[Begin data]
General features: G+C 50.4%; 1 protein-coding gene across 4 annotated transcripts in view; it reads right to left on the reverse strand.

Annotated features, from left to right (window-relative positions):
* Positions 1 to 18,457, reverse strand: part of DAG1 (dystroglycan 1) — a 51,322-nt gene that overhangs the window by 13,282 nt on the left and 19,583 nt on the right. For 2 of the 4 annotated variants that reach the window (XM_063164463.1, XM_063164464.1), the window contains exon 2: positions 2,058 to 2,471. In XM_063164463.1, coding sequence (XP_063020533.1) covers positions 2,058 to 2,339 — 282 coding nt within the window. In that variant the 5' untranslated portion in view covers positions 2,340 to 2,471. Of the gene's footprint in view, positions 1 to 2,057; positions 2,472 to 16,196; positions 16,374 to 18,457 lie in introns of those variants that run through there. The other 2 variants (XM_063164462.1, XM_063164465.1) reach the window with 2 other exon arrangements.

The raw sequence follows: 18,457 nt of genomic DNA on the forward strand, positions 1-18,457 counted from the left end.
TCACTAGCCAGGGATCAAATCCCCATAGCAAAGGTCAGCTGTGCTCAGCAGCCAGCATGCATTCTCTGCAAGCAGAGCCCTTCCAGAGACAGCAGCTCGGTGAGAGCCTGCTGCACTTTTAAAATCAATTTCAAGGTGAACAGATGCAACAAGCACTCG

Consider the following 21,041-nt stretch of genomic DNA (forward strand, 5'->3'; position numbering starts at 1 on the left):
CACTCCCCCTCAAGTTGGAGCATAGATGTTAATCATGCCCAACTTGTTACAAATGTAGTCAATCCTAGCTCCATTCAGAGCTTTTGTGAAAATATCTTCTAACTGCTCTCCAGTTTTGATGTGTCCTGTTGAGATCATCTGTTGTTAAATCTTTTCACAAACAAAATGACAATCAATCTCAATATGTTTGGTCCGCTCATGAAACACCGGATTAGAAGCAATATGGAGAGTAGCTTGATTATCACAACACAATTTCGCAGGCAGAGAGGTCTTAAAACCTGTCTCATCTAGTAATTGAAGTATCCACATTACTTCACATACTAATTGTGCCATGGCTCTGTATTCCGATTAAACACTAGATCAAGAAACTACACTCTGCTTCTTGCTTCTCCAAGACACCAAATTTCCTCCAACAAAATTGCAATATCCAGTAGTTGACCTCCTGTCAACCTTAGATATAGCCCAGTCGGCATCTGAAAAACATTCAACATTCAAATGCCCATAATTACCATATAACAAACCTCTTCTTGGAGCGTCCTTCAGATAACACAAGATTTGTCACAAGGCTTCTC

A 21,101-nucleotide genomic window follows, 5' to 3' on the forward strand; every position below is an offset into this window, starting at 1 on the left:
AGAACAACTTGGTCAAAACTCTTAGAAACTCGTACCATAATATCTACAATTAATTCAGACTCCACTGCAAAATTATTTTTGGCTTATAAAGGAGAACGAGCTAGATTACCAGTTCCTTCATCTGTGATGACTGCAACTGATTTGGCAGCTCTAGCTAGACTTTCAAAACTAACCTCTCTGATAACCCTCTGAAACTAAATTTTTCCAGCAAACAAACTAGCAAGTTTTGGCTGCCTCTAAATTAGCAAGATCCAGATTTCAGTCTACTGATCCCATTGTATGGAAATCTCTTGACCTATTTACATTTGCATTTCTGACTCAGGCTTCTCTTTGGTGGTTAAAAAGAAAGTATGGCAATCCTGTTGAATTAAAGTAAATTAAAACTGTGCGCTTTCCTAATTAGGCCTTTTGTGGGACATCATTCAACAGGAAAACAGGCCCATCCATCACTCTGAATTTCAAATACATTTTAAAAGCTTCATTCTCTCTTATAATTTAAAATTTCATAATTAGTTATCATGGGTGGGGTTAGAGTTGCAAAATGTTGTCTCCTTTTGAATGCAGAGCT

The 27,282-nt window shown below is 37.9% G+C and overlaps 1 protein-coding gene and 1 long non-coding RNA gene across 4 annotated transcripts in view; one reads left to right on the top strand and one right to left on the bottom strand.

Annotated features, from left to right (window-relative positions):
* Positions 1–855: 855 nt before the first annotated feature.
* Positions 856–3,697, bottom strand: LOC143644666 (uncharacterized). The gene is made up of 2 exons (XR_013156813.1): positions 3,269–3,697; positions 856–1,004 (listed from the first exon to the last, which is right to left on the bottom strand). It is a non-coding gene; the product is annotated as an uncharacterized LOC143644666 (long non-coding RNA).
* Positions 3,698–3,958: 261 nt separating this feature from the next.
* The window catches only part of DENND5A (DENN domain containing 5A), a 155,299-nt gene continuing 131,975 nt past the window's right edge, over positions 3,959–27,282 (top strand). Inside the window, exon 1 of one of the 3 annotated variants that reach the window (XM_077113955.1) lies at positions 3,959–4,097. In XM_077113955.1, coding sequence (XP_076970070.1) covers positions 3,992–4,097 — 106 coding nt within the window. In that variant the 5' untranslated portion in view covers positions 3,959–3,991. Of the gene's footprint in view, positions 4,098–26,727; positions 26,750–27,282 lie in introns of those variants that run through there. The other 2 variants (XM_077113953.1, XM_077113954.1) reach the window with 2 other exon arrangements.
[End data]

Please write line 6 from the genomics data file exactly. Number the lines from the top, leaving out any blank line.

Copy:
Consider the following 21,041-nt stretch of genomic DNA (forward strand, 5'->3'; position numbering starts at 1 on the left):